Point (Cisco), counterpoint (HP)

HP answers Cisco's push into the server market, announcing a new family of data center switches and a new alliance program. HP could be on to something.

Recently the tech industry has been all a buzz about Cisco entering the server market. What would this mean to Cisco's relationship with large server vendors?

It didn't take long to get an answer. Monday, Hewlett-Packard took another step toward enterprise networking when it announced a new family of data center switches and a new alliance program called the ProCurve Open Network Ecosystem (ONE) with partners like Avaya, F5 Networks, McAfee, and Riverbed. This activity follows HP's wireless acquisition (Colubris) and its reorganization to place ProCurve within its Technology Solutions Group of other enterprise products.

Yeah I know. Lots of companies have taken on Cisco before but gained nothing more than niche status. True, but HP could be on to something here for several reasons:

  1. HP picked the data center, a traditional area of strength, to go after Cisco. In this way, HP can go after net new sales while piggybacking on top of its broad management software, server, storage, and services offerings.

  2. Many large customers are ready for a viable alternative to Cisco, especially in this economic climate. HP and others have a price/performance advantage.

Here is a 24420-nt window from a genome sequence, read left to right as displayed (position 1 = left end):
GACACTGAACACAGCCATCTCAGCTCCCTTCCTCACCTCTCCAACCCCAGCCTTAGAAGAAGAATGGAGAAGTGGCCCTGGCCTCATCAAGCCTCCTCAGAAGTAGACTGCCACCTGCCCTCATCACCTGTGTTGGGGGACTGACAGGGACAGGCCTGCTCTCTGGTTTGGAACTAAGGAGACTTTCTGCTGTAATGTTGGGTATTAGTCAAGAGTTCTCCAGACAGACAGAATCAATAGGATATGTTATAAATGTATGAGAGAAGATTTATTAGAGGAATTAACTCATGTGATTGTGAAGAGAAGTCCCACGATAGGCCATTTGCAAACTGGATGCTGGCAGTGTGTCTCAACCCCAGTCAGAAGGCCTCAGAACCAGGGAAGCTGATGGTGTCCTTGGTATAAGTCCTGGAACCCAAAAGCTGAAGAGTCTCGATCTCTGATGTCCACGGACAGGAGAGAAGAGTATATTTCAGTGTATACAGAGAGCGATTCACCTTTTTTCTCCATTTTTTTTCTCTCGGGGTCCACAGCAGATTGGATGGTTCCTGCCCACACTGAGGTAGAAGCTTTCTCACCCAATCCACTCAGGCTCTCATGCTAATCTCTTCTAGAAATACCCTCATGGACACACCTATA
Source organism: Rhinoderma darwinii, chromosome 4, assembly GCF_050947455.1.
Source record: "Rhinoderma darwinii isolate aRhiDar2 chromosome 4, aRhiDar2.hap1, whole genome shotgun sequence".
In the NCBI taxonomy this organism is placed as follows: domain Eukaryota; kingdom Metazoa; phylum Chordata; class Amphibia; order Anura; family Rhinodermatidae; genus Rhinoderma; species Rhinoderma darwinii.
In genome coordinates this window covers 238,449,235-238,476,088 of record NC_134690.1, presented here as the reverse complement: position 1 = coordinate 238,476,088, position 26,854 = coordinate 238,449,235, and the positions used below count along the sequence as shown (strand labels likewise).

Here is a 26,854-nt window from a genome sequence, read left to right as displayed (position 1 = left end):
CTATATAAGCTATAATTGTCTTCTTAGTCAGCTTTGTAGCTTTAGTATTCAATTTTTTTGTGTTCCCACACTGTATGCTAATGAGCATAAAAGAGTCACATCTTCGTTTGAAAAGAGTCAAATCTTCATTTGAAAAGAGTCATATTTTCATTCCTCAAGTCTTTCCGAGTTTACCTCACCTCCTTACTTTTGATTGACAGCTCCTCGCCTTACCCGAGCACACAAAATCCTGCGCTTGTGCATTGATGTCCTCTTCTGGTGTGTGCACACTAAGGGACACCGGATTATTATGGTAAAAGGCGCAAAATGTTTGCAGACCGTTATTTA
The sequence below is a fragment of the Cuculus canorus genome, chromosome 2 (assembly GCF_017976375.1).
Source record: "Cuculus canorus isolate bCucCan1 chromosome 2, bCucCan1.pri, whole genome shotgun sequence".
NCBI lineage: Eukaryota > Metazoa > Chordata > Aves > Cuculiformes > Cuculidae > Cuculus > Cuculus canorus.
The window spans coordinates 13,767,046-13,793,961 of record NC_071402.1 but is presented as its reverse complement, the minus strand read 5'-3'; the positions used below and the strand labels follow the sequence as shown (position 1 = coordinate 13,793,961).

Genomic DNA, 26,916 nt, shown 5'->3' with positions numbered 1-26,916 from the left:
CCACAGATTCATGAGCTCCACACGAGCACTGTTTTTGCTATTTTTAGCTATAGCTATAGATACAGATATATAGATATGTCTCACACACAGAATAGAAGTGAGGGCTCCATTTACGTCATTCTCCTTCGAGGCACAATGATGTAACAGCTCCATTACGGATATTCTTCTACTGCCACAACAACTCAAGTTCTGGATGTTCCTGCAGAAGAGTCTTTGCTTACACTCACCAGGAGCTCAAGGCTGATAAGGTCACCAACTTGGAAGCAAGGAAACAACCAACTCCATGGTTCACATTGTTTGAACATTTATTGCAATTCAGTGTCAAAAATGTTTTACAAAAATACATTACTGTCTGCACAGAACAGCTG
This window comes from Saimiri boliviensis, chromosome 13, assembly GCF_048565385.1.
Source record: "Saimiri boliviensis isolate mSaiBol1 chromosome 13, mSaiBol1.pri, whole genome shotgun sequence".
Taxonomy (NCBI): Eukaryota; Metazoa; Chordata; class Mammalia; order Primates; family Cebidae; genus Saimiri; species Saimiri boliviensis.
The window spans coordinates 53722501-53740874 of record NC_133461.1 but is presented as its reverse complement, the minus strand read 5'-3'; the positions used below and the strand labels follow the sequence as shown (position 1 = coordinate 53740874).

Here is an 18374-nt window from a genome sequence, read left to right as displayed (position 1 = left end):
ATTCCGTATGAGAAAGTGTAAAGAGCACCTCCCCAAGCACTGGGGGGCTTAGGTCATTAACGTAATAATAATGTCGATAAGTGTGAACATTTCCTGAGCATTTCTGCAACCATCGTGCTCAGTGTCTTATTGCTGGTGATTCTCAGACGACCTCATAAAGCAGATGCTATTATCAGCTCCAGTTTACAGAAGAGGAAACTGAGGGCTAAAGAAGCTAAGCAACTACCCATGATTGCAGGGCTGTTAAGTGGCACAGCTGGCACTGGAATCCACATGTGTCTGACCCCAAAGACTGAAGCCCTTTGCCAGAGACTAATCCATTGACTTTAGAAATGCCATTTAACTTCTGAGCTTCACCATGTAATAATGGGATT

3. HP didn't choose its ProCurve ONE partners by accident. Rather, it surrounded itself with other data center networking leaders that complement HP pipes with application acceleration, WAN (wide-area network) optimization, and security. In some cases, HP ONE partners have larger market shares in these areas than Cisco.

Cisco is Cisco so it will use its massive cash hoards to out-market the competition as it bundles multiple products to drive sales into its massive customer base. Nevertheless, large organizations have also bought a thing or two from HP over the years. As of now, HP can't compete on the high-end of the routing/switching market with Cisco but it certainly can acquire Extreme Networks, Force10, or Nortel assets if it so desires.

In a global recession, Brocade/Foundry, HP, and Juniper are bound to make life a little tougher for Cisco overall. At the very least, those ultra high margins Cisco has enjoyed for years are certainly threatened. HP certainly seems up to the challenge.

 

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